UK consumers are served fairly well at present. We have major download stores iTunes and Amazon and the recently re-launched HMV Digital as well as Play.com digital. We also have the genuinely successful music start-up story of the decade in Spotify, but others too have set up first in the UK, including We7 and Mflow. And we now have the first wave of ‘cloud’ services arriving, beginning with Carphone Warehouse and Catch Media.
The first thing to acknowledge is the level of innovation at work here. Though not easy, the digital music market is there – functioning and growing. There has been a huge effort to get here on the part of all members of the commercial value chain and not least, the work of the industries trade groups in their collective efforts to create and sustain the fertile ground for commercial innovation.
But more can be done and must be done. The BPI’s Innovation Panel is a positive first step in taking what’s ‘good’ in the market and attempting to make it better – from merely ‘functioning’ to thriving would be both desirable and admirable objective. Our work as an Innovation Panel has thrown up many areas for improvement with the major ones as follows:
- Clear unmet gaps in music consumers’ needs (and therefore market opportunities
- A generally poor appreciation (or communication) of the potential of these opportunities (as well as a unified understanding of potential impact on the existing marketplace)
- A lack of structured process in the development of new music propositions (with services having to ‘hawk’ their models around the various industry sector organisations one by one)
- No alignment of view on major business model variants (streaming, cloud services, payment models for example) with opinions allowed to vary widely due to a lack of factual research and insight
There are many other issues and challenges of course. We know that music services and innovators would like a smoother licensing process (or failing that a complete overhaul) and ‘cheaper’ licenses / greater margins. However as a trade body the BPI’s boundaries are clear in that it is prevented by competition law to enter in to dialogue on commercial issues. So far I can see only advantages in this limitation.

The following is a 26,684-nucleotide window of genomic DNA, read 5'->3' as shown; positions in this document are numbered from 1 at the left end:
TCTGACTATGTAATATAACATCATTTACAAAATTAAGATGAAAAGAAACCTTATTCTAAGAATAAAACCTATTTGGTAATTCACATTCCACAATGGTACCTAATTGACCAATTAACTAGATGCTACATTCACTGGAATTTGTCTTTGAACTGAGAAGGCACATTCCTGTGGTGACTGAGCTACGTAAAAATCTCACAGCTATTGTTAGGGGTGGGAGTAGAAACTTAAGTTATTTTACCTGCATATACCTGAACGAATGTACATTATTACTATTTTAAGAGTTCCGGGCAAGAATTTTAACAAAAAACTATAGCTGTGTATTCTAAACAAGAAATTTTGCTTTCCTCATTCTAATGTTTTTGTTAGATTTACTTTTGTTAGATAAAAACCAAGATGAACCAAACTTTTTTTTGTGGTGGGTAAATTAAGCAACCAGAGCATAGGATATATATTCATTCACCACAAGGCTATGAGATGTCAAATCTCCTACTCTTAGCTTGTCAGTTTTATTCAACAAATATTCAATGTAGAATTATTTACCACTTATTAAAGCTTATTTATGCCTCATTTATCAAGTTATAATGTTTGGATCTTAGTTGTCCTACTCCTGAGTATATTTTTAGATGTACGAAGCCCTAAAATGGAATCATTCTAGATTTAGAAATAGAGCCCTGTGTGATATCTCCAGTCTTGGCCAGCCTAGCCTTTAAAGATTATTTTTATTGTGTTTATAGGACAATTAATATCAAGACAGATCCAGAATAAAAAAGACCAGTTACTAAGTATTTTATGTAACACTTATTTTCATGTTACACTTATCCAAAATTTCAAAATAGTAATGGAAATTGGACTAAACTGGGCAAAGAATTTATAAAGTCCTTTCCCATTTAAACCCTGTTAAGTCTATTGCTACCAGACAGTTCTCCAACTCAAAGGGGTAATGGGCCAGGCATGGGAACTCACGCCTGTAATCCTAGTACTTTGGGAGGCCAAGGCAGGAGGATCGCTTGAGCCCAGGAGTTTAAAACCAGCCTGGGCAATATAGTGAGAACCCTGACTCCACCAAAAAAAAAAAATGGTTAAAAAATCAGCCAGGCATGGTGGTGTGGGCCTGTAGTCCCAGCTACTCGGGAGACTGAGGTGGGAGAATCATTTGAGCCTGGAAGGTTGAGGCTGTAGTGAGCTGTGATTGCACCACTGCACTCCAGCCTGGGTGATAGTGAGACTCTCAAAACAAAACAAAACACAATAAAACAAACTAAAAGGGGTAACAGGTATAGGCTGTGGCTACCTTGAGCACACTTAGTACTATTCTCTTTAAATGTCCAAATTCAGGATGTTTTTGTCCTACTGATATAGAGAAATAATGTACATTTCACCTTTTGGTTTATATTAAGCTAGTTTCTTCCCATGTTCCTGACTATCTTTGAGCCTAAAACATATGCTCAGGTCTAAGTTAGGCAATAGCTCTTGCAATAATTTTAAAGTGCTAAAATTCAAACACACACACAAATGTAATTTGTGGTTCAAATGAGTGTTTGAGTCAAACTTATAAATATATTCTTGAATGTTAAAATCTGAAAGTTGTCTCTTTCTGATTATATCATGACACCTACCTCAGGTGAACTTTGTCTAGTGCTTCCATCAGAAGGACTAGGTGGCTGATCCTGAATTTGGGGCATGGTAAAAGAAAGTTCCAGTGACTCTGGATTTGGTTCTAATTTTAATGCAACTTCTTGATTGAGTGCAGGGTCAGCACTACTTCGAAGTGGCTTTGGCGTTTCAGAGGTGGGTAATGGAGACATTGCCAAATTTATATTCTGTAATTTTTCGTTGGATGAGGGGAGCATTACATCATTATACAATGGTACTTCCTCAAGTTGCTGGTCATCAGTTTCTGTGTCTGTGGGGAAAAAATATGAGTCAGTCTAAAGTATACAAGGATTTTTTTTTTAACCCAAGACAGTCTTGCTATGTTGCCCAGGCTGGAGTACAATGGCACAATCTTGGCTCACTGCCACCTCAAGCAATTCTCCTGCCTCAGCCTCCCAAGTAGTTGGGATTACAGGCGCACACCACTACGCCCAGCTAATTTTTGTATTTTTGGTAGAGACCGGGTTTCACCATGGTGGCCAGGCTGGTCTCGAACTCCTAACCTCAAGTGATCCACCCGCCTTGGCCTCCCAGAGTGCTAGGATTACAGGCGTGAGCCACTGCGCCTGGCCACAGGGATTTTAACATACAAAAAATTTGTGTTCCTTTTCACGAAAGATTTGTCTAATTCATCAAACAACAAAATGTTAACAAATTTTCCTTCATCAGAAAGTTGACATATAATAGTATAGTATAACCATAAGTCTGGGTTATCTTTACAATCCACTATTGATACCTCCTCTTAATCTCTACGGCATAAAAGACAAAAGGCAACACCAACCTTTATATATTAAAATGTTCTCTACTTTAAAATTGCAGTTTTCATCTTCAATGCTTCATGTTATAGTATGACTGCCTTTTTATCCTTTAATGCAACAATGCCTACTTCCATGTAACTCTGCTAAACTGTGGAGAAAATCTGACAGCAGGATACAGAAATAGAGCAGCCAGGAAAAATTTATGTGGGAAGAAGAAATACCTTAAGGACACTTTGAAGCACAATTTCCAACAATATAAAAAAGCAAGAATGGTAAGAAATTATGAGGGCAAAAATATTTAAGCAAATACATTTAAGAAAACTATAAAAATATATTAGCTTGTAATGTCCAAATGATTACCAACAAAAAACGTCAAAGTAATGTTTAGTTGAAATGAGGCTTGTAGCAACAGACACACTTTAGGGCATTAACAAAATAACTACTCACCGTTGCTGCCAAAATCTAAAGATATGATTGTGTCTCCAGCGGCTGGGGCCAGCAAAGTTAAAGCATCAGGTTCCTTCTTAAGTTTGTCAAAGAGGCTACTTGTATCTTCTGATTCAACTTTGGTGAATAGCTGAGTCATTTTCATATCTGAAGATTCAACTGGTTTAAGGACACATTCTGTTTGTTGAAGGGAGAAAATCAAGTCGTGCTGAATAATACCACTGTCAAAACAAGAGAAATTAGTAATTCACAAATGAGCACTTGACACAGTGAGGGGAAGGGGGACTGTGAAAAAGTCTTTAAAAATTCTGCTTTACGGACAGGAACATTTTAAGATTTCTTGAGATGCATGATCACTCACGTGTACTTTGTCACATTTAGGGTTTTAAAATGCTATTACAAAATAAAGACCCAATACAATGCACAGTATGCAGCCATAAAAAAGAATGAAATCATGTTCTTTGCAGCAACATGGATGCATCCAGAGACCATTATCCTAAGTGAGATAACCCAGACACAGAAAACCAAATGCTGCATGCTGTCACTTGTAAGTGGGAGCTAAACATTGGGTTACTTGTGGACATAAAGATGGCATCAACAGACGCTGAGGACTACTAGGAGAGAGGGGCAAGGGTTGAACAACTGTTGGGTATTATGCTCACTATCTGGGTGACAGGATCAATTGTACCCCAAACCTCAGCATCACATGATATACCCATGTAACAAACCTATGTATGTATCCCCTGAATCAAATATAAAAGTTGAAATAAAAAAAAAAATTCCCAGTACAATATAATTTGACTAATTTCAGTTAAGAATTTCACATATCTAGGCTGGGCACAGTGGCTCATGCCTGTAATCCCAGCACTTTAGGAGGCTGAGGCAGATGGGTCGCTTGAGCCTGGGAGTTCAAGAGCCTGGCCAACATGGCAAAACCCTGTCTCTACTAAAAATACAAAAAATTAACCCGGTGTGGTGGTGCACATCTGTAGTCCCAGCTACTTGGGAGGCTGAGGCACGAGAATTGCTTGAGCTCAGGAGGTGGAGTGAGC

The current go-to-market process for music services needs a clear pre-cursor to the rounds of commercial negotiations, beginning with a shared vision of the opportunity itself. The BPI aims to create a first stage ‘Proposition Development’ process whereby a multi-disciplinary team drawn from the majors and indies sit, down with music service innovators and use a range of resources – research & insights, shared data and experience – and a tight agenda – to drill through some key questions:
- Who is the service for? (consumer segment)
- What is the nature of the opportunity? (unmet consumer need)
- What are the key features that meet the need? (service design)
- What is the potential of the opportunity? (market size)
- What is the potential impact of the opportunity? (market impact)
With the aim of establishing clarity from this collaborative and structured approach to proposition development, we can hopefully provide clearer context to the commercial rounds that follow. There’s much further to go and no guarantee of commercial success, but the chances can be improved at the outset. It begins where most innovations begin – with a brainstorm.
Keith Jopling has been Chairing the Innovation Panel